Wednesday, August 13, 2014

Ten Frames From: Columbo: Murder by the Book

After our review of Columbo, Murder by the Book, let's look at a few shots from this uncommonly good episode of crime drama.

1. A number of things make this inconspicuous shot worthy of note. First, the whole shot works because the street is higher than the entrance to the house. It's clear the cinematographer and/or director examined the area to find the best shot and didn't simply revert to stock ideas. Second, it's a smooth, downward transition to this shot from the previous shot, which avoids cutting to a second shot, following the character inside, or shooting him from above. Third, since he shrinks in the frame, we need a way to suggest that he's dominant, since he's the murderer. Hence... Fourth, the blackly humorous sticker, "Have a nice day." Finally, the whole shot is livened up by contrasting lines:
  1. the parallel diagonals of the roofline and draped sackcloth
  2. the z-axis line of the car bumper
  3. the parallel diagonals of the curb and background mountains
  4. the x-axis upper balcony
The tension of the murder is visually recreated in the clashing lines. 

2. I like this shot simply because it shows that they bothered to shoot at dusk, and patiently wait for the right lighting. The lamplight is also a noir-ish nod.

3. One of many shots of Ken with his face half-shrouded in darkness.

4. As we mentioned, the length of this unbroken shot reflects the free-flowing information after Columbo has earned the widow's trust, but it's also dynamically blocked with movement within the frame. It's also a nice contrast to the shot/reverse shot of the previous scene.

click image to enlarge

5. This simple pair of close-ups contrasts Columbo's clumsy hands with Ken's dexterous, malevolent ones.

Once again, Columbo's ineptitude is a false front, whereas Ken's affectation is vanity.

Please note that the page after the jump includes large gifs. (about 7mb. total)

6. In Columbo's first encounter with Ken, the detective steps forth from the center background.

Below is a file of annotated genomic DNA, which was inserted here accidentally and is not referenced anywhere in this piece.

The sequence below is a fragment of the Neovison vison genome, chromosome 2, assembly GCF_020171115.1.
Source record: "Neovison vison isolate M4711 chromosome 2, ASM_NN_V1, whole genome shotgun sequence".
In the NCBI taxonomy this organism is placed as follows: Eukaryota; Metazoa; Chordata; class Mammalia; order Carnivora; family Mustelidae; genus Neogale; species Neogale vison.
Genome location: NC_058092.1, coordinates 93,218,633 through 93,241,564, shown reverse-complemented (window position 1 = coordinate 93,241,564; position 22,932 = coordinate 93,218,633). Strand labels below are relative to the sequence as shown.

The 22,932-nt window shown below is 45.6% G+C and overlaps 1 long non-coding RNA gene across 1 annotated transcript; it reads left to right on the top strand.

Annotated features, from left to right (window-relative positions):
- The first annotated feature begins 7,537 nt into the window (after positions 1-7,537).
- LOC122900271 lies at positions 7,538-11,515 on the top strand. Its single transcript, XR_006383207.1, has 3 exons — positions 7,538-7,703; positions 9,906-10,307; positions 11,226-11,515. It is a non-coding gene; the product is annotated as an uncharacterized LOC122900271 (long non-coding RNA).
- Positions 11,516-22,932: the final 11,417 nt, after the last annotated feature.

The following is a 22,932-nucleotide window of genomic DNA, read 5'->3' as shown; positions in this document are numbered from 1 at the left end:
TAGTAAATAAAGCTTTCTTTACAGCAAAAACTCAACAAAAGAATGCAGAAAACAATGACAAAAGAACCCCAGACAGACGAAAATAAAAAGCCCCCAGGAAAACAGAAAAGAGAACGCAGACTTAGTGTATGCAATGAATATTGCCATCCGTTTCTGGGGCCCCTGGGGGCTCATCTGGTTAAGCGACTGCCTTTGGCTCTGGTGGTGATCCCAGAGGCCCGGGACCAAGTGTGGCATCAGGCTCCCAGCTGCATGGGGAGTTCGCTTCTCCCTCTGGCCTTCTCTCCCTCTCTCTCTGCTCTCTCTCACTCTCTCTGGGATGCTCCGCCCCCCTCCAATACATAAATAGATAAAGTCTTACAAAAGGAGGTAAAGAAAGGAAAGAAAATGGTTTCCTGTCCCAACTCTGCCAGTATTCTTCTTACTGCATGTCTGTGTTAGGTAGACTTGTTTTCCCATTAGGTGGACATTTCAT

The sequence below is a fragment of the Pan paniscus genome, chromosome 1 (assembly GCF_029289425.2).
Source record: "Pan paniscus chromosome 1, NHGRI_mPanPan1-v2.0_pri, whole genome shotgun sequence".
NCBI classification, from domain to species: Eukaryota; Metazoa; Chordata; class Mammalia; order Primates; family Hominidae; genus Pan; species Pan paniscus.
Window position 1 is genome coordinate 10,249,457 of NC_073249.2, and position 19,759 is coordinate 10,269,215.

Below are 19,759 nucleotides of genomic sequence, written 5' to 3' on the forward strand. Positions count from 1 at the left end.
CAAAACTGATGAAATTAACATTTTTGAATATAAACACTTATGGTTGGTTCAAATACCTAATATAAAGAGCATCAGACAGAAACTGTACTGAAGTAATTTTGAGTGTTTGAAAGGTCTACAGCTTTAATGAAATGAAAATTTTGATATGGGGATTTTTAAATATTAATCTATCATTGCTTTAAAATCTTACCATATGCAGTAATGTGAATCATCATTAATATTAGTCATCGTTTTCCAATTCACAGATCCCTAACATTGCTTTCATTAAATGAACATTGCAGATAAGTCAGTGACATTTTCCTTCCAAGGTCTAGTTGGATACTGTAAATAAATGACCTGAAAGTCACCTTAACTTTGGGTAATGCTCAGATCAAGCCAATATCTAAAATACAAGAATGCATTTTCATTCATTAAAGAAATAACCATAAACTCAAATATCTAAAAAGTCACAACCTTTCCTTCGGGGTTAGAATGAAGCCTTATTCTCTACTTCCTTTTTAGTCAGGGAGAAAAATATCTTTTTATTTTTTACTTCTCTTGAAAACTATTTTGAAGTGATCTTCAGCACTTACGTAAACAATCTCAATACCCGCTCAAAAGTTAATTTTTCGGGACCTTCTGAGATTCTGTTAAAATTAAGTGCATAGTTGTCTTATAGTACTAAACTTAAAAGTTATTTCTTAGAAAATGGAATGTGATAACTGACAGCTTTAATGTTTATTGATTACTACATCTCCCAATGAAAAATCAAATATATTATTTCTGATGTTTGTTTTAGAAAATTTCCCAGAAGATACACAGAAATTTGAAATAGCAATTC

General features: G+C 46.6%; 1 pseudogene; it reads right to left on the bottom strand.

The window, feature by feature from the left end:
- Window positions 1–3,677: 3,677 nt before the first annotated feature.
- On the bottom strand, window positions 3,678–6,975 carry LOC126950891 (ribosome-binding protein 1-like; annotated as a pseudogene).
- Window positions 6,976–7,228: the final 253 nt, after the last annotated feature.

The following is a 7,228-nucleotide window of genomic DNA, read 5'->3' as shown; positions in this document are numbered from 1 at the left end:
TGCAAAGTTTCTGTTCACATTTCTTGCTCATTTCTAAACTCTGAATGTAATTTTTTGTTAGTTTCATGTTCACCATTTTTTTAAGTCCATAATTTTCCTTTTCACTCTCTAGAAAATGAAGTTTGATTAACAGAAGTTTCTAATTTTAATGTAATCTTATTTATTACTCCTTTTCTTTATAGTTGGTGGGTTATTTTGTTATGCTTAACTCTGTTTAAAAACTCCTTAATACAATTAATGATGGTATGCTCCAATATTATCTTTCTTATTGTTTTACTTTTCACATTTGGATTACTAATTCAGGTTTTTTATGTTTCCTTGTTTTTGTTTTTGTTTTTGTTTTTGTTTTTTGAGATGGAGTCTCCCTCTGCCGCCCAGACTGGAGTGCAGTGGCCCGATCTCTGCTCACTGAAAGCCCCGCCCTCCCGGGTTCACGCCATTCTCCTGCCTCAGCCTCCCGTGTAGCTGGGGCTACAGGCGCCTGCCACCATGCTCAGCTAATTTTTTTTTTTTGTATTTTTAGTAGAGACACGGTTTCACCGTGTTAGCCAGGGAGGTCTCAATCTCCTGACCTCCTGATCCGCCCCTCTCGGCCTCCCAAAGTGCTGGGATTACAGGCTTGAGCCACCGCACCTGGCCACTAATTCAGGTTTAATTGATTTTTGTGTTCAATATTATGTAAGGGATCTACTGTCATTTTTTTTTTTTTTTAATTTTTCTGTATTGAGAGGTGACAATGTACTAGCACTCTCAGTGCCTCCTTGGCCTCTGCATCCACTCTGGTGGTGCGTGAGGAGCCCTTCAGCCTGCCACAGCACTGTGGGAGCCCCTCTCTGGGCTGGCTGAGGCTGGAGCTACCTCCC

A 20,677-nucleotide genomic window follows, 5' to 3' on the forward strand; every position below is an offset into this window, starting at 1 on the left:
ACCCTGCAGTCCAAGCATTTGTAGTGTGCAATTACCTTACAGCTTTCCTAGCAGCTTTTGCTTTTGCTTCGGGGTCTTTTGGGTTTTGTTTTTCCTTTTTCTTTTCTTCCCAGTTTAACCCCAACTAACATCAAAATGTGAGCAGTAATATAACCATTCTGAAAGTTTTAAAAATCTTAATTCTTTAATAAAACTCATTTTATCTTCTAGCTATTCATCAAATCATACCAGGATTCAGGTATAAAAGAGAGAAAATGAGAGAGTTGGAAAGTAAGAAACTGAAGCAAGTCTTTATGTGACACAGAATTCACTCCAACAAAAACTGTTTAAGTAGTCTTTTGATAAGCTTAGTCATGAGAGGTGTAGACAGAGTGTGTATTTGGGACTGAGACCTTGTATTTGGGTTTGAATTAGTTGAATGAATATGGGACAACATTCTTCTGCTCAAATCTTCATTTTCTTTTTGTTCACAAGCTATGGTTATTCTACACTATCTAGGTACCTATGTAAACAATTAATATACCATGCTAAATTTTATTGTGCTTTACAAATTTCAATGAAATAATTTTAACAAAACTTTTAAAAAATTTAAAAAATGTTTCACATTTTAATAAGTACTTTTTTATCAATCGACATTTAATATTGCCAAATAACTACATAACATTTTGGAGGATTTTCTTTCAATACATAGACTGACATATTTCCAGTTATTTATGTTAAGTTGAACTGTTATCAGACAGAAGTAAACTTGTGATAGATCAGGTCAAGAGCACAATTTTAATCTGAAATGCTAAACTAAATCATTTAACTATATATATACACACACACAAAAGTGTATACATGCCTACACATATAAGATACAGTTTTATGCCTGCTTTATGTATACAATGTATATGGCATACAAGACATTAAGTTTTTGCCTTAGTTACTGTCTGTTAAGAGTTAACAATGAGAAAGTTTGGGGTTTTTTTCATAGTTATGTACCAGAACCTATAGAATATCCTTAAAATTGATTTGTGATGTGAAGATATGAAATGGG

7. There's such tension in this shot, with Ken in the dominant position and Columbo looking up, childlike. The cinematography is quite consistent throughout, keeping Columbo understated.

8. Columbo is again leaning in, being "educated" by Ken who has taken his predecessor's seat at this writing desk. The fact that Ken killed his partner because Ken couldn't write without him is highlighted by this act of sitting in the dead man's chair. He can only sit in the writer's chair as a pretender, and as a murderer.

9. Ken gives Columbo some homework.

10. This is a darkly ironic moment, with the smooching couple in the background behind Ken and Lilly.

11. The funniest scene in the episode, Columbo silently returns Ken's books in the background, fumbling as Ken gives a serious interview.

12. This simple shot/reverse is livened up by the contrasting backgrounds. The smooth lines behind Columbo suggest his calm, and the pointy beams behind Ken suggest agitation.

13. Just a plain good-looking shot of the killer swimming ashore after another murder.

14. Here Joanna, the deceased author's wife, starts telling Columbo some details about her husband, anything that might help. The writing presents a visual problem though: what do you do with the person who is just listening? Here the director and cinematographer decided to stick Joanna in the distant background and essentially make the scene about Columbo, showing him all by himself, doing his ingenious detective work in the recesses of his mind. As he lights up a cigar, of course. 

15. Columbo wins, finally towering over the criminal.

16. The seesawing motion here is an unexpected surprise. It's also ironic insofar as it suggests a nonexistent mutual interest between the two parties.

17. This scene is nothing on paper. All it accomplishes is letting Ken know that the moving men aren't finished getting his belongings out of the office yet, which forces him to go upstairs and meet Columbo. Instead of dashing off the scene as a two-second throwaway, though, Spielberg respectively uses:
  1. a tracking shot which loses track of the subject and tracks another subject
  2. a shot of the character moving from the background into the foreground
  3. a shot in which we can only see the character to whom Ken is speaking by means of the rear view mirror.
The style and technique here not only energize a lightweight scene, but reflect the plot's development. Here, Ken's disappearance behind the truck and need to get out of his car and walk over to the driver, only to be largely ignored, foreshadow his imminent defeat by Columbo.

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